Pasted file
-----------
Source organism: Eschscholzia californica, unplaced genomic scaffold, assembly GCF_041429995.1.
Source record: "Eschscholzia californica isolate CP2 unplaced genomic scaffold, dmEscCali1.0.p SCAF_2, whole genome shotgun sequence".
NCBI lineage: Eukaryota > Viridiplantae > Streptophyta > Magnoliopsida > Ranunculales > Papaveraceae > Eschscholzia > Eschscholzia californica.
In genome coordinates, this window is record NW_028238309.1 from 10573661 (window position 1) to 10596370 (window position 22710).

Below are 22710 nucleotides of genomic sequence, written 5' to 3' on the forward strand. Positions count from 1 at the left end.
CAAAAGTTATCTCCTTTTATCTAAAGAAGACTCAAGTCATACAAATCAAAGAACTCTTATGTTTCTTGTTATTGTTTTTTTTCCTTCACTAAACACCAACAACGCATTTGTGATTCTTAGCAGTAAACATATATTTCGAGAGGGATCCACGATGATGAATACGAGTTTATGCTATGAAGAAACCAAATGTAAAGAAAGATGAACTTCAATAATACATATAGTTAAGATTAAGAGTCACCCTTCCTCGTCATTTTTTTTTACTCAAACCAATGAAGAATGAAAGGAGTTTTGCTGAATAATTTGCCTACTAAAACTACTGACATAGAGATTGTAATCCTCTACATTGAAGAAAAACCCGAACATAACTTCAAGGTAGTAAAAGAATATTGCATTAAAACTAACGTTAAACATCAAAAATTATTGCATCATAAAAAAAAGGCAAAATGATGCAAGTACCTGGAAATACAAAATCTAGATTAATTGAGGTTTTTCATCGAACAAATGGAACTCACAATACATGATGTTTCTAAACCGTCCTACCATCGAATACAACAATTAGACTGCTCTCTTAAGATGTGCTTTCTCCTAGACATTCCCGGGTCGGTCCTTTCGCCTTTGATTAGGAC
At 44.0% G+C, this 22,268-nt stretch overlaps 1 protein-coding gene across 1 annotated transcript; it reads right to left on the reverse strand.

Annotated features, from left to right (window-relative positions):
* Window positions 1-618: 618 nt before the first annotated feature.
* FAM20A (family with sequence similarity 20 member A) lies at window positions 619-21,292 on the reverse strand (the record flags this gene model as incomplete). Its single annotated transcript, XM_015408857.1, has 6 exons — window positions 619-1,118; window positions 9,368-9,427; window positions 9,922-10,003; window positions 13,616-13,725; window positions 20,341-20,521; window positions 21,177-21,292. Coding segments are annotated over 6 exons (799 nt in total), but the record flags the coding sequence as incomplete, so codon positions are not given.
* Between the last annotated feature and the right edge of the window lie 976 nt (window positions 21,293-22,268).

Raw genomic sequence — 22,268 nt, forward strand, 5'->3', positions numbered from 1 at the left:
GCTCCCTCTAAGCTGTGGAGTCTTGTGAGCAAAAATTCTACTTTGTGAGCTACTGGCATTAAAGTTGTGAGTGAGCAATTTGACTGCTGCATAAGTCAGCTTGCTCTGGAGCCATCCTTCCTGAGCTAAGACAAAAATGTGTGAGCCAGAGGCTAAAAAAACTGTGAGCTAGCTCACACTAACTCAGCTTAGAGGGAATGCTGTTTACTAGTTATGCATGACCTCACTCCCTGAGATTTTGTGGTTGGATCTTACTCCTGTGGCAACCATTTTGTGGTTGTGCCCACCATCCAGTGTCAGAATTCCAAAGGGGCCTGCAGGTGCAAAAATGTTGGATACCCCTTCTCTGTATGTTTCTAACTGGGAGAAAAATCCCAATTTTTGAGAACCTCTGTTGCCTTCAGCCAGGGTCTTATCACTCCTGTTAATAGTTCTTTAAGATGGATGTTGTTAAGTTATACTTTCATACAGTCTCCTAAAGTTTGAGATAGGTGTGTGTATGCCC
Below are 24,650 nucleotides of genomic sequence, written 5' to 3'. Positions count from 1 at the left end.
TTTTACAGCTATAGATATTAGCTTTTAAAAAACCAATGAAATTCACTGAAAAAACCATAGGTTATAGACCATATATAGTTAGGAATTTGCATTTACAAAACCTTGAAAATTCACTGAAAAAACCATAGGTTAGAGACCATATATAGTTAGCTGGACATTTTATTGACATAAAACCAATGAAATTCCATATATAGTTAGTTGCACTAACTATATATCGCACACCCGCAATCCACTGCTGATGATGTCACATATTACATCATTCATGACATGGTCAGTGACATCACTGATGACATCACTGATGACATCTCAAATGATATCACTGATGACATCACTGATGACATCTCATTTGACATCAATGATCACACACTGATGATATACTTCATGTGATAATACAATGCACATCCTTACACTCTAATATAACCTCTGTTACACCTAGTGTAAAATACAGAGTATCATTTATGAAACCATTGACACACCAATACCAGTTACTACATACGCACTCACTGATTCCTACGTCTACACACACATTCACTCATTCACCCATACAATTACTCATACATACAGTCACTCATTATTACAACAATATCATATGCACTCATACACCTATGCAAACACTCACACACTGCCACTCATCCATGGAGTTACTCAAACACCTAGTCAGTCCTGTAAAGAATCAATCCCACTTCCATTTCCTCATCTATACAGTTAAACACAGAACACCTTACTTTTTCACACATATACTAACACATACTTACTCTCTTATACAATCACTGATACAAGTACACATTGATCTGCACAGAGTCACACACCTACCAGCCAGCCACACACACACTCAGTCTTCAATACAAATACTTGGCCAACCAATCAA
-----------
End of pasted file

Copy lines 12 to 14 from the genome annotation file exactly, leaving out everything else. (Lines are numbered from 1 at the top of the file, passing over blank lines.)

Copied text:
Raw genomic sequence — 22,268 nt, forward strand, 5'->3', positions numbered from 1 at the left:
GCTCCCTCTAAGCTGTGGAGTCTTGTGAGCAAAAATTCTACTTTGTGAGCTACTGGCATTAAAGTTGTGAGTGAGCAATTTGACTGCTGCATAAGTCAGCTTGCTCTGGAGCCATCCTTCCTGAGCTAAGACAAAAATGTGTGAGCCAGAGGCTAAAAAAACTGTGAGCTAGCTCACACTAACTCAGCTTAGAGGGAATGCTGTTTACTAGTTATGCATGACCTCACTCCCTGAGATTTTGTGGTTGGATCTTACTCCTGTGGCAACCATTTTGTGGTTGTGCCCACCATCCAGTGTCAGAATTCCAAAGGGGCCTGCAGGTGCAAAAATGTTGGATACCCCTTCTCTGTATGTTTCTAACTGGGAGAAAAATCCCAATTTTTGAGAACCTCTGTTGCCTTCAGCCAGGGTCTTATCACTCCTGTTAATAGTTCTTTAAGATGGATGTTGTTAAGTTATACTTTCATACAGTCTCCTAAAGTTTGAGATAGGTGTGTGTATGCCC
Below are 24,650 nucleotides of genomic sequence, written 5' to 3'. Positions count from 1 at the left end.